There is a famous line at the end of Saving Private Ryan where a dying Tom Hanks says to the private his rangers died trying to find and rescue, “earn this.” It raises the question about Afghanistan today. Can the diplomats now in charge of finishing the war earn the sacrifices of the Afghan civilians, the Afghan military and police forces, and the U.S.-led NATO-plus coalition members. Can diplomats find peace for Afghans and punish the nations that have supported the Taliban and terrorists?

I’ve been watching the Afghanistan debate in the US carefully, and frankly the September 11 withdrawal date is more than I thought the administration would allow. After watching multiple presidents discuss options over the years, I knew that this was where we were headed with Afghanistan. The studies of the war that the Biden team ordered were mostly a fig-leaf to cover the decision they already came into office with—get everyone out as fast as possible and let the Afghans fight their own war. So here we are.

Gone are any ideas about conditions-based disengagement decisions. Biden has declared that the 2001 objectives have been achieved and all NATO forces will be gone by September 11,2021. This is in keeping with the “in together, out together” mantra of NATO.

No Surprise to Afghans

This shouldn’t be a surprise to Afghans—in this world full of problems, getting over 40 nations to care about Afghanistan for 2 decades was a true miracle. These nations are ready to bring their forces home. As I warned my Afghan colleagues for the last couple years, it wont matter what political party controls the White House—Americans are ready to bring our troops home. Afghanistan was never going to be a long-term military outpost like Germany, Japan, or Korea. It would make sense to do so as South Asia is a critical location, but the world has changed much since the 1950s.

The decision to withdraw should not mean the end of support to the ANDSF, to development goals, and maybe most importantly to education expansion in Afghanistan. It is estimated by Brown University that over 170,000 casualties have occurred since 2001 and the present in Afghanistan. The vast majority of them have been Afghans. This war has had a high cost for civilians, whose numbers (47,000 plus) are just behind the casualty rates of the main combatants, the Afghan defense and security forces (60,000 plus); and the Taliban militants and their terrorist partners (vastly underestimated at only 51,000 plus).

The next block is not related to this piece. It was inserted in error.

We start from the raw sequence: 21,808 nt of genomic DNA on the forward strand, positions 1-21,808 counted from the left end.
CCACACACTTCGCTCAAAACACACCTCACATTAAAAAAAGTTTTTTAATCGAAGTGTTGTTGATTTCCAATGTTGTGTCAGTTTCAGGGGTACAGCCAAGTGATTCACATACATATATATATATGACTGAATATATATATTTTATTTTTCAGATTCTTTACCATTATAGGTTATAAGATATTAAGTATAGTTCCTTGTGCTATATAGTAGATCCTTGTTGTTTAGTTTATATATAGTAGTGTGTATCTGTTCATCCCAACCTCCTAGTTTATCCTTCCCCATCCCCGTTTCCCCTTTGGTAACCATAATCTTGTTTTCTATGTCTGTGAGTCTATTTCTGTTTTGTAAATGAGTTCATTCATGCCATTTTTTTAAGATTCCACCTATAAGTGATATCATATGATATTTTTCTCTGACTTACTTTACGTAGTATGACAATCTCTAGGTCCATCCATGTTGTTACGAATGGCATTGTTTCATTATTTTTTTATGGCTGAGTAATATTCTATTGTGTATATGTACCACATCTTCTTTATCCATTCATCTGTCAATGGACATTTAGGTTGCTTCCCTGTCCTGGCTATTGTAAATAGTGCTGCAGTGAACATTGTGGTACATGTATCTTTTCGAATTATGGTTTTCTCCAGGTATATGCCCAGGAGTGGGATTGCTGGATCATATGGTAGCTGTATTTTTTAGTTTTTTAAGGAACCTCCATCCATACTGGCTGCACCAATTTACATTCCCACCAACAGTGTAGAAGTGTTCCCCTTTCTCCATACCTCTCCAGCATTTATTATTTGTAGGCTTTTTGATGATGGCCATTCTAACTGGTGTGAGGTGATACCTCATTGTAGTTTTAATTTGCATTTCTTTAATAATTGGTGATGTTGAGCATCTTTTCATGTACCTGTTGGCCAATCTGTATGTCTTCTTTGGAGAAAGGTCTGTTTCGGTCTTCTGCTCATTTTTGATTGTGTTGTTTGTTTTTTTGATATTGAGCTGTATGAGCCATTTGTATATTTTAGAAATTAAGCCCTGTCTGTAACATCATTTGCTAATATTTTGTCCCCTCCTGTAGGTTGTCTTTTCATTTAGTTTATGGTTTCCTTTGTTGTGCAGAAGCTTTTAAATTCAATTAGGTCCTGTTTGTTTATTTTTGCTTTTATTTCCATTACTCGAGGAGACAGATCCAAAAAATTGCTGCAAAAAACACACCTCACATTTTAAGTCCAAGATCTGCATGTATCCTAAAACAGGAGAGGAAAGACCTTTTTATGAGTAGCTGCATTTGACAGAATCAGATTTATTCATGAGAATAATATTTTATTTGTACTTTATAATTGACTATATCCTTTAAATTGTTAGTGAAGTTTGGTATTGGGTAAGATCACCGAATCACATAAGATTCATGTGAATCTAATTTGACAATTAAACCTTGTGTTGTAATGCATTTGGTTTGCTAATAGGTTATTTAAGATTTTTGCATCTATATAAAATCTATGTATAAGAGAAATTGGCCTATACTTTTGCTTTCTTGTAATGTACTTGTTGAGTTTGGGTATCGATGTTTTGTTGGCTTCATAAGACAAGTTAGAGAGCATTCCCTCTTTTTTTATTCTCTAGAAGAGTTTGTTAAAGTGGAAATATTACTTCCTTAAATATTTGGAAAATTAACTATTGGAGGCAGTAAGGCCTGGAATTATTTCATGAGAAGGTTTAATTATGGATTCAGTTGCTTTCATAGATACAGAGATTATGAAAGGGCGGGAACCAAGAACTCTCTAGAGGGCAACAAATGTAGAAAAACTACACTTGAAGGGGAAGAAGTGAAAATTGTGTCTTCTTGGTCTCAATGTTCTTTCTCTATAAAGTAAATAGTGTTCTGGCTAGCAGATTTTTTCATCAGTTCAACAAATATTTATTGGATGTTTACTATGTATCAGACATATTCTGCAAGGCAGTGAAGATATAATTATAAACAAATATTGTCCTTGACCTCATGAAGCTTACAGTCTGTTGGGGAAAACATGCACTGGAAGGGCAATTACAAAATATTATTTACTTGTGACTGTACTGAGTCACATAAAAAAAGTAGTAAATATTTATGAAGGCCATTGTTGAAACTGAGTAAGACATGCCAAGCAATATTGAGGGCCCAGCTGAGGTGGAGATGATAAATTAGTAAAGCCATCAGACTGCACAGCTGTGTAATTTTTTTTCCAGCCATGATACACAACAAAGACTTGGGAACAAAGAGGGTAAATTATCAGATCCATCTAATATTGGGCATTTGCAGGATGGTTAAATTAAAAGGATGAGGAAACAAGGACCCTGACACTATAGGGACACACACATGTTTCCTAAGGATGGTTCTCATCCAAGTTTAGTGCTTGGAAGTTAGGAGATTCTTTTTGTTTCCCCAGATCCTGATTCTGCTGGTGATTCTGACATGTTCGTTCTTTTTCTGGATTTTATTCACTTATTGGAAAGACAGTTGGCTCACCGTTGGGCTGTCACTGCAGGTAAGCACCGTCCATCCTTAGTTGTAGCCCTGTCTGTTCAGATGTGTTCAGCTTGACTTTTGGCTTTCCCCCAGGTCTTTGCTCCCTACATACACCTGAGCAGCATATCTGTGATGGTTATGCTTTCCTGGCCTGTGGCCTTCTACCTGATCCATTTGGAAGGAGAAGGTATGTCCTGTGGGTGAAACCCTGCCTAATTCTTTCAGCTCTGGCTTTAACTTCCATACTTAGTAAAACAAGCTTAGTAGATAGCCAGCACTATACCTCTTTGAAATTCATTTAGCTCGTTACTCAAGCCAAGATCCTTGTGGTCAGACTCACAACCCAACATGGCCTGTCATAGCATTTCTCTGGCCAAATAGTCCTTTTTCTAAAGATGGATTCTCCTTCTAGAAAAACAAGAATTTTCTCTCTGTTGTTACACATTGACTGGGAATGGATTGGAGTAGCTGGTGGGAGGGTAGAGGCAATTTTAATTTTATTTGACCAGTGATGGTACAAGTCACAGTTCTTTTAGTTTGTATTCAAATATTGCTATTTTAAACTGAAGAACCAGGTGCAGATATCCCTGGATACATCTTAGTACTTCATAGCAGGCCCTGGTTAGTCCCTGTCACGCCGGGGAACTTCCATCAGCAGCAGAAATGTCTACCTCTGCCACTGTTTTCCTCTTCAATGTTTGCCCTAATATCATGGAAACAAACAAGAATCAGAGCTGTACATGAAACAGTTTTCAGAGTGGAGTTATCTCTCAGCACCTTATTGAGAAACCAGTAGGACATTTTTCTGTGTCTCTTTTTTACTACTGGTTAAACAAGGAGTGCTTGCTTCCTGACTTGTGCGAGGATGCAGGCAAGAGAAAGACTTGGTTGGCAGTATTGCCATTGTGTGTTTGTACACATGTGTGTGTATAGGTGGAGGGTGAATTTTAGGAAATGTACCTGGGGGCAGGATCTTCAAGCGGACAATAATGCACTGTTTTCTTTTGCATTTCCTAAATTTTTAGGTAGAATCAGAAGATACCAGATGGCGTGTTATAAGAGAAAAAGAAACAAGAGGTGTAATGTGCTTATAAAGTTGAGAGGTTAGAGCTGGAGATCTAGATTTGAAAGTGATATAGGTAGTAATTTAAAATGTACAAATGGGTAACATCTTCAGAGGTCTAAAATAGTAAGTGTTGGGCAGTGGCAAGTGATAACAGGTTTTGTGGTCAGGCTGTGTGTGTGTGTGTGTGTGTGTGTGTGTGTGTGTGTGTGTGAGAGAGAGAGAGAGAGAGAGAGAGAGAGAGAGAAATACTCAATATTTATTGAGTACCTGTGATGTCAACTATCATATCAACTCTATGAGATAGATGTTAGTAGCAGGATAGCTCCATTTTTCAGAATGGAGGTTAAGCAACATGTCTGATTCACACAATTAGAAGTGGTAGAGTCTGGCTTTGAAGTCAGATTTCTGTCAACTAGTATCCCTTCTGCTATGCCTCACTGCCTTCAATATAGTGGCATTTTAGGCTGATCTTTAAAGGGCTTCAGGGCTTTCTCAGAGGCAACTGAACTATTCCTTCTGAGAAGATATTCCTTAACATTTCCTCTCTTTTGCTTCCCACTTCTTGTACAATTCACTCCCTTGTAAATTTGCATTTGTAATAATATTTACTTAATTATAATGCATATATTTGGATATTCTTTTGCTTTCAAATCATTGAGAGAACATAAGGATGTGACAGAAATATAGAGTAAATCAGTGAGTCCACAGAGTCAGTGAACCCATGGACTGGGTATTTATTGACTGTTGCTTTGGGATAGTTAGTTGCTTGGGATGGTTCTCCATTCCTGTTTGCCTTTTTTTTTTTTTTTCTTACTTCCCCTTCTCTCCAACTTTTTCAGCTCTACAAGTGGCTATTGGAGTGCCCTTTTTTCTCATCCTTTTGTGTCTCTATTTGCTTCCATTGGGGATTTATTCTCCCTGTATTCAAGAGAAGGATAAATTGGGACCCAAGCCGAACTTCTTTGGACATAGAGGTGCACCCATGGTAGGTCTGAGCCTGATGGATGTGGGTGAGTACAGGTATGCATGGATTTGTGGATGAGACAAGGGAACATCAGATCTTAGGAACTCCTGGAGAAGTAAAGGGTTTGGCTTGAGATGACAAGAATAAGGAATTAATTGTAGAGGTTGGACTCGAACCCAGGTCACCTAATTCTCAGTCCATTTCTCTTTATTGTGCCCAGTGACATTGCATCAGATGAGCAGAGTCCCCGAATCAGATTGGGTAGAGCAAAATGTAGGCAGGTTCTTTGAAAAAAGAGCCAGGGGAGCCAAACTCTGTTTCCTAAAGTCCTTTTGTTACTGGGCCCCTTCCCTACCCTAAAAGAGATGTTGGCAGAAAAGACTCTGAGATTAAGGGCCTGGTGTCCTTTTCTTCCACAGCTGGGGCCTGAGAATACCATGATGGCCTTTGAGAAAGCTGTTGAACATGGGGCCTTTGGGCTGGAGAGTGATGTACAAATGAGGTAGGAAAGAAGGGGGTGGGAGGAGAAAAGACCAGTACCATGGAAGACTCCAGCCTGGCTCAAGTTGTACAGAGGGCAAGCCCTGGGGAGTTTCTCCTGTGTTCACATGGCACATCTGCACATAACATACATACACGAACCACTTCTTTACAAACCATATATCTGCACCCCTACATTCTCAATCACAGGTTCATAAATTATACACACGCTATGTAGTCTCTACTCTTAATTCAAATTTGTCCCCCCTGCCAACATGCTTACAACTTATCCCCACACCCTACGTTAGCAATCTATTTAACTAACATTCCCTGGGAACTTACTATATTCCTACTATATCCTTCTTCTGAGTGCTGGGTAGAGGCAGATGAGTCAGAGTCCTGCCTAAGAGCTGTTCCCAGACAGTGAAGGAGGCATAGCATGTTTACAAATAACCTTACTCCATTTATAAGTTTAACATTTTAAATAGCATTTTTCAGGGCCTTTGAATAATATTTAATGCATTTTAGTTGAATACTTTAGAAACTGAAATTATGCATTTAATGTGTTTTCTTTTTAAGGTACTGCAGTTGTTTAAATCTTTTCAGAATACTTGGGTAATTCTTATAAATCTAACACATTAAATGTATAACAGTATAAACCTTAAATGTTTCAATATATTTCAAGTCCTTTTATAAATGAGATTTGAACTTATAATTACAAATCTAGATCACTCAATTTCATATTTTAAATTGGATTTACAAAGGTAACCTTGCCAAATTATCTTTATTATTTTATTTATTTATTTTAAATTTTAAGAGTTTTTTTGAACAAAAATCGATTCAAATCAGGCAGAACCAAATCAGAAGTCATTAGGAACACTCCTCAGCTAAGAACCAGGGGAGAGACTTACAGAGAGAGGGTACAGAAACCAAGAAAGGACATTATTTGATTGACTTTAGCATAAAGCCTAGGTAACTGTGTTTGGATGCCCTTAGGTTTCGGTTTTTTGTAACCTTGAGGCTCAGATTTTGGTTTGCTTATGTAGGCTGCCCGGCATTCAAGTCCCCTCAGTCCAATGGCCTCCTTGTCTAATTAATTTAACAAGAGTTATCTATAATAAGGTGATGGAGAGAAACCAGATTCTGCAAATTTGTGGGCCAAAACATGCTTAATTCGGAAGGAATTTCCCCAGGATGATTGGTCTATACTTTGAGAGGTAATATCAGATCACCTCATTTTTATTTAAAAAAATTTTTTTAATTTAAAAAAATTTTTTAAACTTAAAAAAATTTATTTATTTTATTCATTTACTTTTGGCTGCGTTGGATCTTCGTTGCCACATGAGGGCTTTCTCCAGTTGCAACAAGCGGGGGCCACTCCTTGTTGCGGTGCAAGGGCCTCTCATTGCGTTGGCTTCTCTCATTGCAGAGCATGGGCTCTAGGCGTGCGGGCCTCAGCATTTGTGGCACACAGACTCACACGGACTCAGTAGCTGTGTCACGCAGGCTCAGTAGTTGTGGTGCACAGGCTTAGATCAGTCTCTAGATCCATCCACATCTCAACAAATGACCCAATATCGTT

With all those losses, the Afghan people are yearning for peace. These losses in the American/NATO era are much lower than the losses in the previous civil war and Soviet era. Afghans have seen enough killing. Let’s look at what comes next.


First things first—win the peace process. The diplomats from around the globe need to push very hard to get the Taliban to seriously take part in the peace negotiations and most of that push needs to be directed at Pakistan. Pakistan is still calling the shots on the outcome of the Taliban peace process concessions. Without significant pressure on Pakistan and possibly a mediator, the peace talks will drag on through September with little give from the Taliban side as they refuse to confront reality.

The NATO team must continue to hand off all of their expertise to the ANDSF on the way out and nations that want to continue their support for the Afghan republic will need to secure long-term security partnerships that can strengthen the hand of the Afghans in peace talks.

A few things that might speed up the peace talks include individual sanctions on Pakistani military leaders and government civilians that continue to assist the Taliban. Whether they are active or retired the Pakistanis that are stopping peace from taking hold must be punished.